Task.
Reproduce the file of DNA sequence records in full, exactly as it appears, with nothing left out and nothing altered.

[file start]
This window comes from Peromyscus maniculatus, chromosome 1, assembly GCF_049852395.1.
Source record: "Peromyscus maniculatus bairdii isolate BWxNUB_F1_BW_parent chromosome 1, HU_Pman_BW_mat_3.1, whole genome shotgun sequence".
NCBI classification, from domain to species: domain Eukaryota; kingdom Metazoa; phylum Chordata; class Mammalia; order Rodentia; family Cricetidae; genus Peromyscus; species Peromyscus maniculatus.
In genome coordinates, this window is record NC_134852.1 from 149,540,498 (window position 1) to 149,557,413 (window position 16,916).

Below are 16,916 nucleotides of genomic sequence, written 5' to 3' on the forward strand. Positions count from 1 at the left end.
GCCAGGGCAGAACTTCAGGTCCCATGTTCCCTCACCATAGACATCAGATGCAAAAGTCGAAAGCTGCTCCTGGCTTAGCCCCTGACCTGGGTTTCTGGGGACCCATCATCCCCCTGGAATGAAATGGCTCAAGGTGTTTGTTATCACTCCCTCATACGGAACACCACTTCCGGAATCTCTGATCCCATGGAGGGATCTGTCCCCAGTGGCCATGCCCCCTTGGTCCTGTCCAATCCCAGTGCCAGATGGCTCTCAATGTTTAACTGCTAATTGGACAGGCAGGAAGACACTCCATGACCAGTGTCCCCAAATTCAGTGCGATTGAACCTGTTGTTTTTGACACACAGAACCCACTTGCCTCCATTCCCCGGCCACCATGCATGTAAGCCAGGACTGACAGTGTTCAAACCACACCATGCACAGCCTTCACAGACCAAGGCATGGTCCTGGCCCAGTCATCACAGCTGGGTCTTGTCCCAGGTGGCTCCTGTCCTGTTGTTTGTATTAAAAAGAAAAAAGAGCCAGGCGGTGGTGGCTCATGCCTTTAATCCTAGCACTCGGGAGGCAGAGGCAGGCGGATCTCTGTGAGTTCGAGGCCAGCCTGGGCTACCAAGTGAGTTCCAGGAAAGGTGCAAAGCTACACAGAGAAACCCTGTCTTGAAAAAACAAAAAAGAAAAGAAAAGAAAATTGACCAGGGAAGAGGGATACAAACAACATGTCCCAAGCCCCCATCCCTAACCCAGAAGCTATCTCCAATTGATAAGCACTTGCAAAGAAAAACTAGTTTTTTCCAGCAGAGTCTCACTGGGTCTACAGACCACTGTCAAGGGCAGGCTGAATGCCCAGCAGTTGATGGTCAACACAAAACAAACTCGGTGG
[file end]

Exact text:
This window comes from Peromyscus maniculatus, chromosome 1, assembly GCF_049852395.1.
Source record: "Peromyscus maniculatus bairdii isolate BWxNUB_F1_BW_parent chromosome 1, HU_Pman_BW_mat_3.1, whole genome shotgun sequence".
NCBI classification, from domain to species: domain Eukaryota; kingdom Metazoa; phylum Chordata; class Mammalia; order Rodentia; family Cricetidae; genus Peromyscus; species Peromyscus maniculatus.
In genome coordinates, this window is record NC_134852.1 from 149,540,498 (window position 1) to 149,557,413 (window position 16,916).

Below are 16,916 nucleotides of genomic sequence, written 5' to 3' on the forward strand. Positions count from 1 at the left end.
GCCAGGGCAGAACTTCAGGTCCCATGTTCCCTCACCATAGACATCAGATGCAAAAGTCGAAAGCTGCTCCTGGCTTAGCCCCTGACCTGGGTTTCTGGGGACCCATCATCCCCCTGGAATGAAATGGCTCAAGGTGTTTGTTATCACTCCCTCATACGGAACACCACTTCCGGAATCTCTGATCCCATGGAGGGATCTGTCCCCAGTGGCCATGCCCCCTTGGTCCTGTCCAATCCCAGTGCCAGATGGCTCTCAATGTTTAACTGCTAATTGGACAGGCAGGAAGACACTCCATGACCAGTGTCCCCAAATTCAGTGCGATTGAACCTGTTGTTTTTGACACACAGAACCCACTTGCCTCCATTCCCCGGCCACCATGCATGTAAGCCAGGACTGACAGTGTTCAAACCACACCATGCACAGCCTTCACAGACCAAGGCATGGTCCTGGCCCAGTCATCACAGCTGGGTCTTGTCCCAGGTGGCTCCTGTCCTGTTGTTTGTATTAAAAAGAAAAAAGAGCCAGGCGGTGGTGGCTCATGCCTTTAATCCTAGCACTCGGGAGGCAGAGGCAGGCGGATCTCTGTGAGTTCGAGGCCAGCCTGGGCTACCAAGTGAGTTCCAGGAAAGGTGCAAAGCTACACAGAGAAACCCTGTCTTGAAAAAACAAAAAAGAAAAGAAAAGAAAATTGACCAGGGAAGAGGGATACAAACAACATGTCCCAAGCCCCCATCCCTAACCCAGAAGCTATCTCCAATTGATAAGCACTTGCAAAGAAAAACTAGTTTTTTCCAGCAGAGTCTCACTGGGTCTACAGACCACTGTCAAGGGCAGGCTGAATGCCCAGCAGTTGATGGTCAACACAAAACAAACTCGGTGG